“While spot ocean freight rates remain elevated, [Victoria’s Secret] has actually decreased sequentially from [third-quarter average] levels in the first few weeks of [the fourth quarter], while air freight rates remain near pandemic highs, [upward of] 15 percent sequentially so far in [the fourth quarter],” Siegel continued. “The [year-over-year] percentage increases in rates have also narrowed from [third quarter] into [fourth quarter], with trucking costs telling a similar story. Selling less and charging more continues to drive upside, and we expect [Victoria’s Secret] to continue benefiting.”
Ike Boruchow, senior retail analyst at Wells Fargo, rated Victoria’s Secret stock “overweight,” setting a new, higher price target for shares between $85 and $90 apiece, and writing in a note that the retailer’s recovery story “remains undervalued.”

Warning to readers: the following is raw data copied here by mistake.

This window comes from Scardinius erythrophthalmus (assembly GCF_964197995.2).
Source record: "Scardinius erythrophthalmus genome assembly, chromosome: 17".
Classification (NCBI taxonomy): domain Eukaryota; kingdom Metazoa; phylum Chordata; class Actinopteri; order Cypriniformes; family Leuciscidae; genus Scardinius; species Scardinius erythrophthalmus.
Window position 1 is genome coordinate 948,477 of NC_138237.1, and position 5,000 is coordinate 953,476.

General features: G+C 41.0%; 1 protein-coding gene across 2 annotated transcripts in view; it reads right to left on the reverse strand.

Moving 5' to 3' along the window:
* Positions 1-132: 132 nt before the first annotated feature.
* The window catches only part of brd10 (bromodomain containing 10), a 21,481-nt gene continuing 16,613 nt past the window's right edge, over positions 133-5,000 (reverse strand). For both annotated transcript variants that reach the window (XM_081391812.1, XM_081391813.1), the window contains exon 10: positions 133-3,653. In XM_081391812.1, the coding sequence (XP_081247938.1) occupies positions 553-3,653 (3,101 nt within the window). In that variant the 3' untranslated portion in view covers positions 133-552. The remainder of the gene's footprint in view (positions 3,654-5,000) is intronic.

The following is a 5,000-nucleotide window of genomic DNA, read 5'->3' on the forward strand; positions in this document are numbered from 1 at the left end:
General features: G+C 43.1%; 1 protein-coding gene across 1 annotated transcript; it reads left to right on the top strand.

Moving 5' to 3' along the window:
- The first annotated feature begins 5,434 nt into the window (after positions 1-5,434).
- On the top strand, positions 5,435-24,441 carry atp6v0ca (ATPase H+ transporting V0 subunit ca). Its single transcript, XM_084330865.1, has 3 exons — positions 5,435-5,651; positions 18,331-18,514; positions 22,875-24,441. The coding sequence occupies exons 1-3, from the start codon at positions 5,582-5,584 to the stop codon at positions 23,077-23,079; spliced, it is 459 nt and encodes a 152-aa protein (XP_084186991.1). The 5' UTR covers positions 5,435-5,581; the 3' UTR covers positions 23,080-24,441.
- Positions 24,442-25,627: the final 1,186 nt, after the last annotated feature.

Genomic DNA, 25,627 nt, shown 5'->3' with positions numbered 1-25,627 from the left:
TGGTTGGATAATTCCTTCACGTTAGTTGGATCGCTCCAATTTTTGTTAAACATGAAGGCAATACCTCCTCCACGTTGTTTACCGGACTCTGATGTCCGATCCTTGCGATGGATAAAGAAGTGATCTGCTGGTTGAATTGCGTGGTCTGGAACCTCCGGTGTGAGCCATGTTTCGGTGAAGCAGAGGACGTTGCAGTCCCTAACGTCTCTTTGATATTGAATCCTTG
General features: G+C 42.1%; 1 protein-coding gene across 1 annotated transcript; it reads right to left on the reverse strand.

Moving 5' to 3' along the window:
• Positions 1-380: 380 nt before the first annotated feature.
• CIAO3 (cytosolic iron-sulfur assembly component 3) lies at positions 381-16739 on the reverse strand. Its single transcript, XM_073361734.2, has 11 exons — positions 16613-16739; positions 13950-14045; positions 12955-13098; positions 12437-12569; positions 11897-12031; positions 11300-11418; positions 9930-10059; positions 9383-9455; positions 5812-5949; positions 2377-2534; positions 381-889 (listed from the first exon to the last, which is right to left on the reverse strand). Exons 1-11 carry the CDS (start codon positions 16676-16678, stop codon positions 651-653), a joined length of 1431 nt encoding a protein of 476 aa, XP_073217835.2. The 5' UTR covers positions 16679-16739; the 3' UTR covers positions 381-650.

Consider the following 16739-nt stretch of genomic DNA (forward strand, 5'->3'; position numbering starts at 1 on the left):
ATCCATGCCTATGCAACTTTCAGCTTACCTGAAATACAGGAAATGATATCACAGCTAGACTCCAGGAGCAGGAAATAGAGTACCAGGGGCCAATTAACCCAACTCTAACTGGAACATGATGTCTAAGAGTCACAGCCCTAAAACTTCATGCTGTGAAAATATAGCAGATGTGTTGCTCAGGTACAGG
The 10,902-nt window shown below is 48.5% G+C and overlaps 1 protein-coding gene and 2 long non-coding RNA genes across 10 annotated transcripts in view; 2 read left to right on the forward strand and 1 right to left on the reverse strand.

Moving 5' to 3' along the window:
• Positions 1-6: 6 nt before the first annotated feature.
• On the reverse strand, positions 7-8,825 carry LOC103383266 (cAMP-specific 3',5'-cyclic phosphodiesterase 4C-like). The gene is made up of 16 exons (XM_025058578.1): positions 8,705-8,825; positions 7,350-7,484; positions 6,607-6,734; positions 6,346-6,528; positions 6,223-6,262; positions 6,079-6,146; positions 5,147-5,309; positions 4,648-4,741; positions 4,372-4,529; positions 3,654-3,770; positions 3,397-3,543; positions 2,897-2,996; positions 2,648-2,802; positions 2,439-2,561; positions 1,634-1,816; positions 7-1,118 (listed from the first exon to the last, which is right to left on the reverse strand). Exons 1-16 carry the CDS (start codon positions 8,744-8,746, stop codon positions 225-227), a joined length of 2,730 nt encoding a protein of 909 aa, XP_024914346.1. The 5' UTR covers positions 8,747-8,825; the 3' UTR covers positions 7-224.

“While we expect the shares on a better-than-feared [third-quarter] and [fourth-quarter] outlook, we don’t see anything today that changes our bullish stance on the company, particularly with the shares trading in the $50s after-hours [on Wednesday],” Boruchow wrote in the note. “We’re much more focused on the brand’s healthy momentum [than supply chain headwinds] and the stock’s valuation. [There’s] a lot to like in a tough retail environment.
“Importantly, we view this [$100 million disruption] as management’s opportunity to put sell-side expectations in the right place, including messaging [of] a continuation of supply chain and inflationary pressures into at least spring 2022,” the analyst continued.
Aside from increased expenses, Waters said the biggest downside to supply chain disruptions was Victoria’s Secret inability to chase new trends midseason.